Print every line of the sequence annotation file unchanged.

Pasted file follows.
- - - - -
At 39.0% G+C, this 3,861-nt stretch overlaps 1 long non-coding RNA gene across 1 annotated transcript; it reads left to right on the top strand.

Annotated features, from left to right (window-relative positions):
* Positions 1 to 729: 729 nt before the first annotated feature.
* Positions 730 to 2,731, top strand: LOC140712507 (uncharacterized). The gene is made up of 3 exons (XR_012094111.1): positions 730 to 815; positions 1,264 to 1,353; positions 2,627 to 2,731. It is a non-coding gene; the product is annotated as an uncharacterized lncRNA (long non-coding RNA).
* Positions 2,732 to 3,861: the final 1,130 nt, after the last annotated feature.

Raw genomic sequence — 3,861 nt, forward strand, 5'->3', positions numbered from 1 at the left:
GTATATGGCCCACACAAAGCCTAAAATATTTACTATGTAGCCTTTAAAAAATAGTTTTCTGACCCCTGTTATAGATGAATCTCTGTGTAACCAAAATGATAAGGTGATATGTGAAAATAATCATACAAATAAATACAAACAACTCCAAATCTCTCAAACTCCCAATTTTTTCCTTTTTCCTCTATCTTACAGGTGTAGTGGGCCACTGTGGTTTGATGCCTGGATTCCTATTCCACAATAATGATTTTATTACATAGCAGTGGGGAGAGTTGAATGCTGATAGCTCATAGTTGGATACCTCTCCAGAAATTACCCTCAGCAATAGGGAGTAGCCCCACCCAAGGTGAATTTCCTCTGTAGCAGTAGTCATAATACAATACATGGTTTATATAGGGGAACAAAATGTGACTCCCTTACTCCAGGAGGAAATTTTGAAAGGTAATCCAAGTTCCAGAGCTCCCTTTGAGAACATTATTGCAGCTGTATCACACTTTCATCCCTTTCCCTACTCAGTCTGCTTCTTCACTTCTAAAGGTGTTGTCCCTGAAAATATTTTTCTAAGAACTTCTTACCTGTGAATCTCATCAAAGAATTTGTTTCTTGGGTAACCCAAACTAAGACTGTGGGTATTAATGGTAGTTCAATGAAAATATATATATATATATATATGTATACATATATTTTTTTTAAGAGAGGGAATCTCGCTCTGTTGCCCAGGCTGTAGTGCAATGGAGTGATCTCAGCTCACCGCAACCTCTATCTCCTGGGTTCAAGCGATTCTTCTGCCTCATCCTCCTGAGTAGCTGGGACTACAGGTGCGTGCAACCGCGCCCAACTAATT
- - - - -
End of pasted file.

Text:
At 39.0% G+C, this 3,861-nt stretch overlaps 1 long non-coding RNA gene across 1 annotated transcript; it reads left to right on the top strand.

Annotated features, from left to right (window-relative positions):
* Positions 1 to 729: 729 nt before the first annotated feature.
* Positions 730 to 2,731, top strand: LOC140712507 (uncharacterized). The gene is made up of 3 exons (XR_012094111.1): positions 730 to 815; positions 1,264 to 1,353; positions 2,627 to 2,731. It is a non-coding gene; the product is annotated as an uncharacterized lncRNA (long non-coding RNA).
* Positions 2,732 to 3,861: the final 1,130 nt, after the last annotated feature.

Raw genomic sequence — 3,861 nt, forward strand, 5'->3', positions numbered from 1 at the left:
GTATATGGCCCACACAAAGCCTAAAATATTTACTATGTAGCCTTTAAAAAATAGTTTTCTGACCCCTGTTATAGATGAATCTCTGTGTAACCAAAATGATAAGGTGATATGTGAAAATAATCATACAAATAAATACAAACAACTCCAAATCTCTCAAACTCCCAATTTTTTCCTTTTTCCTCTATCTTACAGGTGTAGTGGGCCACTGTGGTTTGATGCCTGGATTCCTATTCCACAATAATGATTTTATTACATAGCAGTGGGGAGAGTTGAATGCTGATAGCTCATAGTTGGATACCTCTCCAGAAATTACCCTCAGCAATAGGGAGTAGCCCCACCCAAGGTGAATTTCCTCTGTAGCAGTAGTCATAATACAATACATGGTTTATATAGGGGAACAAAATGTGACTCCCTTACTCCAGGAGGAAATTTTGAAAGGTAATCCAAGTTCCAGAGCTCCCTTTGAGAACATTATTGCAGCTGTATCACACTTTCATCCCTTTCCCTACTCAGTCTGCTTCTTCACTTCTAAAGGTGTTGTCCCTGAAAATATTTTTCTAAGAACTTCTTACCTGTGAATCTCATCAAAGAATTTGTTTCTTGGGTAACCCAAACTAAGACTGTGGGTATTAATGGTAGTTCAATGAAAATATATATATATATATATATGTATACATATATTTTTTTTAAGAGAGGGAATCTCGCTCTGTTGCCCAGGCTGTAGTGCAATGGAGTGATCTCAGCTCACCGCAACCTCTATCTCCTGGGTTCAAGCGATTCTTCTGCCTCATCCTCCTGAGTAGCTGGGACTACAGGTGCGTGCAACCGCGCCCAACTAATT